“If I make it to the presidential palace, I will do just what I did as mayor. You drug pushers, holdup men, and do-nothings, you better get out because I’ll kill you” (HRW, 2017; Kine, 2017). According to Human Rights Watch (2017), these were the words of Rodrigo Duterte in a speech on the evening of the presidential election (HRW, 2017). He had already promised during the election campaign to “allow police to shoot criminals selectively” (brk/dpa, 2016) and called for killings in a Manila slum on the evening he won the presidential election (The Guardian, 2016).
Kuntz (2017) published a report in the German news magazine ‘Der Spiegel’ about Edgar Matobato, who accused the president under oath before the Senate Judiciary Committee in September 2016 of “building an army of killers during his time as mayor of Davao City” (Kuntz, 2017), … “who now operate nationwide” (Kuntz, 2017).
He himself had been a founding member of the death squads and had “killed more than 50 people. … Hundreds more he had kidnapped, tortured, dismembered, thrown into the sea, and buried” (Kuntz, 2017). Kuntz (2017) goes on to describe that evidence was destroyed before the bodies were disposed of, especially since many of the death squads worked for the police. Duterte, who sometimes oversaw this process, selected the victims and gave the kill orders. And the death squads also allegedly kidnapped women. “Before they were killed, my colleagues raped them,” Matobato recounts (Kuntz, 2017).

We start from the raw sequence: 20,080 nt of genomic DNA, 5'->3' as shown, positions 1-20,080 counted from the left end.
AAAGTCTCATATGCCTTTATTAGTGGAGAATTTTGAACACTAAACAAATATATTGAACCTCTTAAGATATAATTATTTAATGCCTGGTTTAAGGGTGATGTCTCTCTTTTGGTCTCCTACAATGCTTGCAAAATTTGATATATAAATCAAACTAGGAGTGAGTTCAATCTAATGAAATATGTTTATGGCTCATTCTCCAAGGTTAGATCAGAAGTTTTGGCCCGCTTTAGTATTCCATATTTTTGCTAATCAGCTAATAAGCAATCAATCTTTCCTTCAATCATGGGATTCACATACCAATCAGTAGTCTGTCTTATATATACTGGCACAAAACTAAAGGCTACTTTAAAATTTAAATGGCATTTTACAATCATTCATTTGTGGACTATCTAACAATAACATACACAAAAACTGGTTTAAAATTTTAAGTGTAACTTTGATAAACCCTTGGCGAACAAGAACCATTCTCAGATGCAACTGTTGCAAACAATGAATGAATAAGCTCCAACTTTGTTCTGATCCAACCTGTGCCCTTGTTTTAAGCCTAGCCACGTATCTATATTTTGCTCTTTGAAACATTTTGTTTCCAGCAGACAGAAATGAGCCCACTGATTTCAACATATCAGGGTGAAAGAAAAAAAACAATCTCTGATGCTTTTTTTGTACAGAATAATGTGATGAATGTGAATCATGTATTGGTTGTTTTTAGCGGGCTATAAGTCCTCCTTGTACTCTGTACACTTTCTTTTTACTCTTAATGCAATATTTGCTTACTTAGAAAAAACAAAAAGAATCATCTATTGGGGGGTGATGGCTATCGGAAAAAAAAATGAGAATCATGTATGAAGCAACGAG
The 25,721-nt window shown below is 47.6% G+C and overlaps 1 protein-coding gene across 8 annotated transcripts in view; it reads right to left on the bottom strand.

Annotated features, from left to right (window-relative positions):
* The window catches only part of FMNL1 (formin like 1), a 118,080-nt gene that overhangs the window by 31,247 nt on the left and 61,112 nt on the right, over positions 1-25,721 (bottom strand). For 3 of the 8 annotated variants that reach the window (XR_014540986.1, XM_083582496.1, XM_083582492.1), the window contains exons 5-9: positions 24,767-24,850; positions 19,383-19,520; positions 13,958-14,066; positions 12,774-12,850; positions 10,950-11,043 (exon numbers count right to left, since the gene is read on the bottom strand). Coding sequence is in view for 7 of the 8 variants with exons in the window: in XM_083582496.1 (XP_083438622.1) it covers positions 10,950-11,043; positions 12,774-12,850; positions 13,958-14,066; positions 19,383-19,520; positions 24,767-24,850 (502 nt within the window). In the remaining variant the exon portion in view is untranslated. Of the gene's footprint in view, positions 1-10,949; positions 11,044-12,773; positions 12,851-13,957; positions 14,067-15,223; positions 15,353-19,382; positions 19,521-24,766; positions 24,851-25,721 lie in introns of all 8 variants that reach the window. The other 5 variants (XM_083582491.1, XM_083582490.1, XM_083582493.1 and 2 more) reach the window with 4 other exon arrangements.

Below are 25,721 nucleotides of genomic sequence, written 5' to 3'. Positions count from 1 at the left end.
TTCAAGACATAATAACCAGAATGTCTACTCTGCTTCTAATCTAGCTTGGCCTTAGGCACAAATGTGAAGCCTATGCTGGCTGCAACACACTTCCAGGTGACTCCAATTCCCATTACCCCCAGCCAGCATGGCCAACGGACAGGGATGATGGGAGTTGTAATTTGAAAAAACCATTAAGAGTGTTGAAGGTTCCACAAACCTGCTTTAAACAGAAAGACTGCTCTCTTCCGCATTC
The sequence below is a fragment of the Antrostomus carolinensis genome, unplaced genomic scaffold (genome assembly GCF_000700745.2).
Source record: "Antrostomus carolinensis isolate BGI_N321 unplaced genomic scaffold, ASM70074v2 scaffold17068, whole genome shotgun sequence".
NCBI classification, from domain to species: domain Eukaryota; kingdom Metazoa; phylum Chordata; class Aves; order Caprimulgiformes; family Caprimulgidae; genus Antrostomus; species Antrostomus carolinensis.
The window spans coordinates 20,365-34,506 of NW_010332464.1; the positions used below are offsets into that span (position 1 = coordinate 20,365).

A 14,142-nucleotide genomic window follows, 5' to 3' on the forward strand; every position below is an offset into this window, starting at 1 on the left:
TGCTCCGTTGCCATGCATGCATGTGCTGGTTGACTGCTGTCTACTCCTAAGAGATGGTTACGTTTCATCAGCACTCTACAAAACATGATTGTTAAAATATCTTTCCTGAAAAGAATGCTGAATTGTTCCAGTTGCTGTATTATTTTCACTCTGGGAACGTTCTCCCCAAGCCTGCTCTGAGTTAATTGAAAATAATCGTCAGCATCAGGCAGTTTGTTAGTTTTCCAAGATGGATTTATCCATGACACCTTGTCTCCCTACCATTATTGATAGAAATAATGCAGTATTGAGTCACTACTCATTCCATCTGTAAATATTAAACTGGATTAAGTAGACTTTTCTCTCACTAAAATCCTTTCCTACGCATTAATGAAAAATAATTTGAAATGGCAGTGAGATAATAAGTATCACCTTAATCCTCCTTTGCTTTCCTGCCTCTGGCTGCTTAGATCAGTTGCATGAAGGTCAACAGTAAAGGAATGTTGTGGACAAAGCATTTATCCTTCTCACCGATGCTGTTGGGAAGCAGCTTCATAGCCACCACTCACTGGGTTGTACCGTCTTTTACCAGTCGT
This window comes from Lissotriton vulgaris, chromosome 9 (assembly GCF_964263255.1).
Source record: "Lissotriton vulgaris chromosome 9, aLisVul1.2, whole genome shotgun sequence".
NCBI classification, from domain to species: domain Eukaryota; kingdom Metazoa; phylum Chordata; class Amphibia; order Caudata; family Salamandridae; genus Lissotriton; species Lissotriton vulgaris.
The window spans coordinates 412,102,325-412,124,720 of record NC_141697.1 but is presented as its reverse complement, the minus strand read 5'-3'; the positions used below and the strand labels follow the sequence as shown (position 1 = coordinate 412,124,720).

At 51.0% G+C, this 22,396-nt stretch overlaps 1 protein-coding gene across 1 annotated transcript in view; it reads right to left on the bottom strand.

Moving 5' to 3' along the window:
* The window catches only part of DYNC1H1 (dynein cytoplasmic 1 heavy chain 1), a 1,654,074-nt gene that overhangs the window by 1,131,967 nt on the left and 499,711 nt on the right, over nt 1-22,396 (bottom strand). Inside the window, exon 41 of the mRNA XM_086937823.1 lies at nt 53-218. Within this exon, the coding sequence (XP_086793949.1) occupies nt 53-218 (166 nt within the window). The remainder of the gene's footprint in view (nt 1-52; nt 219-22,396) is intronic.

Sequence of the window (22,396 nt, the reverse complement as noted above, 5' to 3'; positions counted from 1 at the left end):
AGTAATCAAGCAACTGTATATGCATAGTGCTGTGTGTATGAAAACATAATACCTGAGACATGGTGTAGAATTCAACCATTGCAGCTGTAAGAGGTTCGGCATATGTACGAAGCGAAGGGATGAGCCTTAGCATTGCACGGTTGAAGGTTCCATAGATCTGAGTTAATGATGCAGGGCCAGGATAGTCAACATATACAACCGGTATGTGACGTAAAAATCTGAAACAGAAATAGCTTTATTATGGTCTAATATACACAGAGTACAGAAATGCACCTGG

Between July 2016 and the end of May 2019, “at least 6,600 ‘drug personalities’ were killed in police anti-drug operations” (Amnesty International Campaign, 2019, p.5), according to data from the Philippine National Police, Amnesty International wrote in a 2019 campaign report. Human Rights Watch reports cases in which suspects were taken into police custody and later found shot dead (Kine, 2017), not infrequently using the pretext of self-defense by the PNP.
For example, Amnesty International (2019) writes that in these so-called “buy-bust” cases, “police tried to justify the killing by claiming that the person fought back, requiring the use of deadly force” (Amnesty International Campaign, 2019, p.6). Also, a report by the Independent Commission of Investigation Into Human Rights Violations in the Philippines (Investigate PH) indicates, that the PNP must be involved in covering up the killings, intimidating witnesses, and obstructing the Department of Justice’s (DOJ) review of the killings (Kine, 2017; Sarao, 2021).
The ICC investigation between 1 November 2011 and 16 March 2019
Under the principle of complementarity, the International Criminal Court (ICC) is “a court of last resort. The court is intended to supplement, not to supplant national jurisdictions” argues Cryer (Cryer et al., 2020, p.153). Thus, the preamble to the ICC Statute states that each state has its own responsibility to try international crimes and that the ICC only becomes competent when the state is “unwilling or unable to carry out proceedings genuinely” (Cryer et al., 2020, p.154).